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Shaver Lake is a cool mountain retreat from the summer drought

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With summer at full blast in the Central Valley, we locals are looking for a cool retreat from the heat and drought. Shaver Lake is the perfect antidote to the summer doldrums.

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The coast is always a popular option, but at three hours away, it is not always available on short notice. The local foothill lakes are great but they are blazing hot and with the drought draining them fast they are not as pleasant as usual.

Head up into the mountains.
Go up, young man (with apologies to Horace Greeley)! Go up into the mountains! The higher one travels up into the mountains the cooler it gets. This is simple science. In addition, the higher you go the more water that remains in the ground and in the lakes. The meadows are still green, the trees are still growing and Shaver Lake still has a pleasant level of water.

The water is great!
To be sure, the water level at Shaver Lake is very obviously lower than normal. However, the water is still cool and clear; boats and personal watercraft still ply the lake; and if you find a shady spot, you can enjoy the afternoon basking in cool breezes.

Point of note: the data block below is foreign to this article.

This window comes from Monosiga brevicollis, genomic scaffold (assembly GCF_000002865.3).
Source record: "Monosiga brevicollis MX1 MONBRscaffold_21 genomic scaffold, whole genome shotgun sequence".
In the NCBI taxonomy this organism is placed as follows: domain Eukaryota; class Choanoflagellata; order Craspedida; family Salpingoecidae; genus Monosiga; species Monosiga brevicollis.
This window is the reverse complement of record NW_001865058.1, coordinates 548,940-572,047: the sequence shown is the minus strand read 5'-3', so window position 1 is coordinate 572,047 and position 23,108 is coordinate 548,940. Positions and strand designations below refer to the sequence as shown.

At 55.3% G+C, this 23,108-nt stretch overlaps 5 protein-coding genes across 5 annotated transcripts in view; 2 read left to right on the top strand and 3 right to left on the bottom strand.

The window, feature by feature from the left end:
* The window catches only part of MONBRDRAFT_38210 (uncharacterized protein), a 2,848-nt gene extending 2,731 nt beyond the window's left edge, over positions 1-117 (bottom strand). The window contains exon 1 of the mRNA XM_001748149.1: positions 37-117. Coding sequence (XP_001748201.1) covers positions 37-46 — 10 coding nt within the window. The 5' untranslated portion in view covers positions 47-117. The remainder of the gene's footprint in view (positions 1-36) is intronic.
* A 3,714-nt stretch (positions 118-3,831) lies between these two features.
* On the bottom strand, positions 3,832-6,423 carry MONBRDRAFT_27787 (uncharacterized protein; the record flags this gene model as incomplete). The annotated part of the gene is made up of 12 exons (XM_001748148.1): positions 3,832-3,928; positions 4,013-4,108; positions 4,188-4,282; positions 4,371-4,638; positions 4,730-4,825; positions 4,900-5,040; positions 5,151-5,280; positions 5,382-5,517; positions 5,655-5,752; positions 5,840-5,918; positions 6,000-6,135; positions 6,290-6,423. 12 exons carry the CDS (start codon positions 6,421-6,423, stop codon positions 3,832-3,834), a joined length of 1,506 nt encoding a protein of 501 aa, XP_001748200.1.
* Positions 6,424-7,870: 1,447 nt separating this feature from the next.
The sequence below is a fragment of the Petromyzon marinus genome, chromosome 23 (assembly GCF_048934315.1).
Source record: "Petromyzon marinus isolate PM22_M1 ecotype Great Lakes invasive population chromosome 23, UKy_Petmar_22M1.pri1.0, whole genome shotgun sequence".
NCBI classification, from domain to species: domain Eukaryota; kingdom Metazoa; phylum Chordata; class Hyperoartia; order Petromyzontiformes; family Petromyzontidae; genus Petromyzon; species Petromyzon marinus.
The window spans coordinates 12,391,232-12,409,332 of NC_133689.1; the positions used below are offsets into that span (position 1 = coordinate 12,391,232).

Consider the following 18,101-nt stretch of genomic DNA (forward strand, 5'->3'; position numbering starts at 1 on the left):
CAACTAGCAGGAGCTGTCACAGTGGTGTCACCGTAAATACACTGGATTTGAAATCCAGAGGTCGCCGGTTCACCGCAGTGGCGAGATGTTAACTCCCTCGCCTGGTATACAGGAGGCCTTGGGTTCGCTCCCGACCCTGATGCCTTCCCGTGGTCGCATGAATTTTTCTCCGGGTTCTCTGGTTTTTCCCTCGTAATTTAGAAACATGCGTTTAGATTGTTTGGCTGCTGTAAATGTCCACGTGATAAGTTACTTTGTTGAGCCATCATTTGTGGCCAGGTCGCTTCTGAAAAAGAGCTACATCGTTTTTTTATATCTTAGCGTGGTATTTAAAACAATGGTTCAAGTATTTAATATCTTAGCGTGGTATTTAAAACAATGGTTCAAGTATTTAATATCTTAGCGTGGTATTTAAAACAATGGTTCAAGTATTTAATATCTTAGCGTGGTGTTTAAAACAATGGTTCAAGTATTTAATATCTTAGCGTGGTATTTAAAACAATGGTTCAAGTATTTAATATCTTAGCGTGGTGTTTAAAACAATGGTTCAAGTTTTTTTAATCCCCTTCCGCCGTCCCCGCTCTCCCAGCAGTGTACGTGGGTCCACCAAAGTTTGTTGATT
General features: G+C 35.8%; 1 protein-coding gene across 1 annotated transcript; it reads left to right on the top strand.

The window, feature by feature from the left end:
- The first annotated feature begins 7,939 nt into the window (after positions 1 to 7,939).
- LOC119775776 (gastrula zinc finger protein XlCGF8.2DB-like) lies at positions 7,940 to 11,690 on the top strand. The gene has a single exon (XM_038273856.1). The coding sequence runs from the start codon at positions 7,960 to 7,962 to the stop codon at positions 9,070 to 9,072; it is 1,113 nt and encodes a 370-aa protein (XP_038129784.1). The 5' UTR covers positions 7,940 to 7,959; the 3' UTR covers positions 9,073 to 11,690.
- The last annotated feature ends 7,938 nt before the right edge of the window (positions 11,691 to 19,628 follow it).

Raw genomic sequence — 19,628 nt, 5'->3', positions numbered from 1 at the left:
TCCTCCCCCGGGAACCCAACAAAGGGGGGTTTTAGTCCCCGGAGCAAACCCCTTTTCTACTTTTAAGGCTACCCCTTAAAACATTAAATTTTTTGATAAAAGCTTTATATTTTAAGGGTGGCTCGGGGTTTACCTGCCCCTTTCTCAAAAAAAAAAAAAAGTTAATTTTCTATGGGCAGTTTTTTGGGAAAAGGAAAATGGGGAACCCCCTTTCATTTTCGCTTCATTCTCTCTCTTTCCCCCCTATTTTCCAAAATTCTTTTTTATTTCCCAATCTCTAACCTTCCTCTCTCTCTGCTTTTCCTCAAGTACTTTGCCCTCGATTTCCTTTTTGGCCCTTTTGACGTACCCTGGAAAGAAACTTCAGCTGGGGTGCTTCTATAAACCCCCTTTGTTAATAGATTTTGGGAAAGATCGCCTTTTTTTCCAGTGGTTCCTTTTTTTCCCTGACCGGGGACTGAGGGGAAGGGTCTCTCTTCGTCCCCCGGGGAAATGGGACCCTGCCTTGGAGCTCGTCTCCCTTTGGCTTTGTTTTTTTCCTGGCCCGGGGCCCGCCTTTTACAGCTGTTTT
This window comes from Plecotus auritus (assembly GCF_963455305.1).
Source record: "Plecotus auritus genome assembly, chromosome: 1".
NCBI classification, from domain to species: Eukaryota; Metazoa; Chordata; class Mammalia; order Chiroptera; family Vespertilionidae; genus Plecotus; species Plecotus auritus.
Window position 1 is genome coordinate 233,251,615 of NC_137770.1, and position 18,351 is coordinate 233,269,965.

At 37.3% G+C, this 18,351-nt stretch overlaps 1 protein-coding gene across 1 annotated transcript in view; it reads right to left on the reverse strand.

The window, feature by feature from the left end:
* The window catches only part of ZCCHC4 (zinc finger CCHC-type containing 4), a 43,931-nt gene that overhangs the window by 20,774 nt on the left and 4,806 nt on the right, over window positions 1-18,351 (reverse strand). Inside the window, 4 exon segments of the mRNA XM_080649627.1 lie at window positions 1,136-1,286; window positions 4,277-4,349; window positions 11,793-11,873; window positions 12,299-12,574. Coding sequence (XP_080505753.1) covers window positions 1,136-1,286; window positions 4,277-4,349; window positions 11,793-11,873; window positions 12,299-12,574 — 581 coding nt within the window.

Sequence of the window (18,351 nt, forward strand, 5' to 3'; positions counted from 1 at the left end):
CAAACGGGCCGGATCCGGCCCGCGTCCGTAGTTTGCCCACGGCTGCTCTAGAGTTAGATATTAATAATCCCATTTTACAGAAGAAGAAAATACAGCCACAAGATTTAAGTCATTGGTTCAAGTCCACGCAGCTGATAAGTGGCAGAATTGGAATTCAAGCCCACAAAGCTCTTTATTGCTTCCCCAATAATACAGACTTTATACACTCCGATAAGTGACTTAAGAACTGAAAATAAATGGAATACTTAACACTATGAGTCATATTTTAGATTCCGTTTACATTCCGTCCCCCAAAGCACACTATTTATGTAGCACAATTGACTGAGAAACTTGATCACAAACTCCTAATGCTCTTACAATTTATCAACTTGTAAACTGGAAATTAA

History.
Shaver Lake is a man-made lake in the Sierra National Forest in Fresno County. The lake was constructed in 1927 by the Southern California Edison power company and is part of the Big Creek Hydroelectric Project. It lies at a cool elevation of 5,500 feet. Stevenson Creek feeds the lake as well as several smaller streams. The quaint and historic town of Shaver Lake lies at the south-west shore of the lake.

Getting there.
Shaver Lake is less than an hour away from Fresno/Clovis on the Sierra freeway/highway 168 corridor into the Fresno County mountains. As you pass Clovis, the freeway turns into highway 168/Tollhouse Road and proceeds into the foothills. As you follow the road, it will turn into Morgan Canyon Road, Millerton Road, Auberry Road, and Lodge Road. During this segment, you will pass through the small foothill town of Prather. Follow Lodge road and watch for the turn where the route resumes back on Highway 168, locally known as The Four Lanes, because Highway 168 becomes a four lane highway into the higher mountains.

At the top of The Four Lanes the road returns to Tollhouse Road (and Huntington Lake Road) where it winds though local mountain neighborhoods and on into the small town of Shaver Lake. You can stop in Shaver Lake to pick up supplies and sporting goods or rent specialty toys for your day on the water. Continue up Highway 168 to the lake where you can find a number of recreational spots at which to stop and enjoy your stay.

So pack up a cooler and picnic basket, load up the kids, invite the friends, and head up the mountain to Shaver Lake!

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